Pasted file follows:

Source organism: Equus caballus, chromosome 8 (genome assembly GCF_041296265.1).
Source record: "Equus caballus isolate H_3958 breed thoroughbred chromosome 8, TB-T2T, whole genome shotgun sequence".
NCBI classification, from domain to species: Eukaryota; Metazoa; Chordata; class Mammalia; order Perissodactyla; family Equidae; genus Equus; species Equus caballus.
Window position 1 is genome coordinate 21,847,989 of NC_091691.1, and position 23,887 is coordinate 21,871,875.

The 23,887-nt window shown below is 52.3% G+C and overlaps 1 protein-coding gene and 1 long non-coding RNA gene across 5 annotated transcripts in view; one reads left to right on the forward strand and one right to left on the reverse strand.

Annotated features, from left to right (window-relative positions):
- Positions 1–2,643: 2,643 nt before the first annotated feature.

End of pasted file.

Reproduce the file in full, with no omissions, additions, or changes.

Source organism: Equus caballus, chromosome 8 (genome assembly GCF_041296265.1).
Source record: "Equus caballus isolate H_3958 breed thoroughbred chromosome 8, TB-T2T, whole genome shotgun sequence".
NCBI classification, from domain to species: Eukaryota; Metazoa; Chordata; class Mammalia; order Perissodactyla; family Equidae; genus Equus; species Equus caballus.
Window position 1 is genome coordinate 21,847,989 of NC_091691.1, and position 23,887 is coordinate 21,871,875.

The 23,887-nt window shown below is 52.3% G+C and overlaps 1 protein-coding gene and 1 long non-coding RNA gene across 5 annotated transcripts in view; one reads left to right on the forward strand and one right to left on the reverse strand.

Annotated features, from left to right (window-relative positions):
- Positions 1–2,643: 2,643 nt before the first annotated feature.